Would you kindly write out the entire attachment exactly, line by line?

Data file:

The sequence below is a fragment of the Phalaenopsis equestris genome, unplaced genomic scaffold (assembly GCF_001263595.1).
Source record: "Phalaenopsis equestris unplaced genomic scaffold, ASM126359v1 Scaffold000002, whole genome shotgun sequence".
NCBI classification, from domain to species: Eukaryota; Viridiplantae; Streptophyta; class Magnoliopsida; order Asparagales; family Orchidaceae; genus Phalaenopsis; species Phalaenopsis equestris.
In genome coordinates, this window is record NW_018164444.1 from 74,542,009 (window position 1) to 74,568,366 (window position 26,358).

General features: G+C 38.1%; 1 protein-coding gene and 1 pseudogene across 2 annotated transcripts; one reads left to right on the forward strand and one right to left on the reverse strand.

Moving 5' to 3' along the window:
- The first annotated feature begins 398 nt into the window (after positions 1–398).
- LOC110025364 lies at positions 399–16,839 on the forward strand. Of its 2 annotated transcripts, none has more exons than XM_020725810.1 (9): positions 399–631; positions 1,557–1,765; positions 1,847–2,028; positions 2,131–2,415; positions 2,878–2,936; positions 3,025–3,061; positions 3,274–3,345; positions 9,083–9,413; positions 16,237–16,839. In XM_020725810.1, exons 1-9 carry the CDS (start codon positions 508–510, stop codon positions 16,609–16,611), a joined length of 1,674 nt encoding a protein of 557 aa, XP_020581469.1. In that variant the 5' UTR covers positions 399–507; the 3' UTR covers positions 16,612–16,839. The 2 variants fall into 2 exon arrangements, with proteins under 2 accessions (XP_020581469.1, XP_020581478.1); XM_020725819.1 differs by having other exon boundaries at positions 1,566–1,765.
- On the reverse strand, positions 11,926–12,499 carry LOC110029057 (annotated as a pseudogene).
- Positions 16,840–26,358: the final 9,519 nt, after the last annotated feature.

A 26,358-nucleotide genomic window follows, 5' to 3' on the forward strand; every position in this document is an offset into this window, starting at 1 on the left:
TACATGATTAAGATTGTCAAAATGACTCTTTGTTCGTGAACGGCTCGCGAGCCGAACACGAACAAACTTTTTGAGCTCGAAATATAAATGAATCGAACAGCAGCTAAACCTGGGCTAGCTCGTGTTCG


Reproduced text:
The sequence below is a fragment of the Phalaenopsis equestris genome, unplaced genomic scaffold (assembly GCF_001263595.1).
Source record: "Phalaenopsis equestris unplaced genomic scaffold, ASM126359v1 Scaffold000002, whole genome shotgun sequence".
NCBI classification, from domain to species: Eukaryota; Viridiplantae; Streptophyta; class Magnoliopsida; order Asparagales; family Orchidaceae; genus Phalaenopsis; species Phalaenopsis equestris.
In genome coordinates, this window is record NW_018164444.1 from 74,542,009 (window position 1) to 74,568,366 (window position 26,358).

General features: G+C 38.1%; 1 protein-coding gene and 1 pseudogene across 2 annotated transcripts; one reads left to right on the forward strand and one right to left on the reverse strand.

Moving 5' to 3' along the window:
- The first annotated feature begins 398 nt into the window (after positions 1–398).
- LOC110025364 lies at positions 399–16,839 on the forward strand. Of its 2 annotated transcripts, none has more exons than XM_020725810.1 (9): positions 399–631; positions 1,557–1,765; positions 1,847–2,028; positions 2,131–2,415; positions 2,878–2,936; positions 3,025–3,061; positions 3,274–3,345; positions 9,083–9,413; positions 16,237–16,839. In XM_020725810.1, exons 1-9 carry the CDS (start codon positions 508–510, stop codon positions 16,609–16,611), a joined length of 1,674 nt encoding a protein of 557 aa, XP_020581469.1. In that variant the 5' UTR covers positions 399–507; the 3' UTR covers positions 16,612–16,839. The 2 variants fall into 2 exon arrangements, with proteins under 2 accessions (XP_020581469.1, XP_020581478.1); XM_020725819.1 differs by having other exon boundaries at positions 1,566–1,765.
- On the reverse strand, positions 11,926–12,499 carry LOC110029057 (annotated as a pseudogene).
- Positions 16,840–26,358: the final 9,519 nt, after the last annotated feature.

A 26,358-nucleotide genomic window follows, 5' to 3' on the forward strand; every position in this document is an offset into this window, starting at 1 on the left:
TACATGATTAAGATTGTCAAAATGACTCTTTGTTCGTGAACGGCTCGCGAGCCGAACACGAACAAACTTTTTGAGCTCGAAATATAAATGAATCGAACAGCAGCTAAACCTGGGCTAGCTCGTGTTCG